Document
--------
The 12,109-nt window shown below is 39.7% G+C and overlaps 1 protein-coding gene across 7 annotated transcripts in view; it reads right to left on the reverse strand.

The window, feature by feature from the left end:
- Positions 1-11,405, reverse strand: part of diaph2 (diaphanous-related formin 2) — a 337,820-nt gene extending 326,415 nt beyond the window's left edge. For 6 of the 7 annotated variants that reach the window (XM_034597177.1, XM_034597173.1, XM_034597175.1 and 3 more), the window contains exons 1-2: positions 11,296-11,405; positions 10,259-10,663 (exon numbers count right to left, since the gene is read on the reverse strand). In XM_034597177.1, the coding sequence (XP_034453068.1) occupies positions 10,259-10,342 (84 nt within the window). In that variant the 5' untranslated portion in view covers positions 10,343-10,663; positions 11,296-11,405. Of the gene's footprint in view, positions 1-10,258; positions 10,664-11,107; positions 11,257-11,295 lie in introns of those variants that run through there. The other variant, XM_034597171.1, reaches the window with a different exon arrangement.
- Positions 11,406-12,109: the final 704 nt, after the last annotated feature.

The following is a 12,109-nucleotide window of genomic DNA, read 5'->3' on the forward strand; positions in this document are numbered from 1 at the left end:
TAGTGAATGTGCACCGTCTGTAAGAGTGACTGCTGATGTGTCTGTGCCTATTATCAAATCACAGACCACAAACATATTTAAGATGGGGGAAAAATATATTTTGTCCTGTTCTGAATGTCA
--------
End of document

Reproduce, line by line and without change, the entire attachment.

The 12,109-nt window shown below is 39.7% G+C and overlaps 1 protein-coding gene across 7 annotated transcripts in view; it reads right to left on the reverse strand.

The window, feature by feature from the left end:
- Positions 1-11,405, reverse strand: part of diaph2 (diaphanous-related formin 2) — a 337,820-nt gene extending 326,415 nt beyond the window's left edge. For 6 of the 7 annotated variants that reach the window (XM_034597177.1, XM_034597173.1, XM_034597175.1 and 3 more), the window contains exons 1-2: positions 11,296-11,405; positions 10,259-10,663 (exon numbers count right to left, since the gene is read on the reverse strand). In XM_034597177.1, the coding sequence (XP_034453068.1) occupies positions 10,259-10,342 (84 nt within the window). In that variant the 5' untranslated portion in view covers positions 10,343-10,663; positions 11,296-11,405. Of the gene's footprint in view, positions 1-10,258; positions 10,664-11,107; positions 11,257-11,295 lie in introns of those variants that run through there. The other variant, XM_034597171.1, reaches the window with a different exon arrangement.
- Positions 11,406-12,109: the final 704 nt, after the last annotated feature.

The following is a 12,109-nucleotide window of genomic DNA, read 5'->3' on the forward strand; positions in this document are numbered from 1 at the left end:
TAGTGAATGTGCACCGTCTGTAAGAGTGACTGCTGATGTGTCTGTGCCTATTATCAAATCACAGACCACAAACATATTTAAGATGGGGGAAAAATATATTTTGTCCTGTTCTGAATGTCA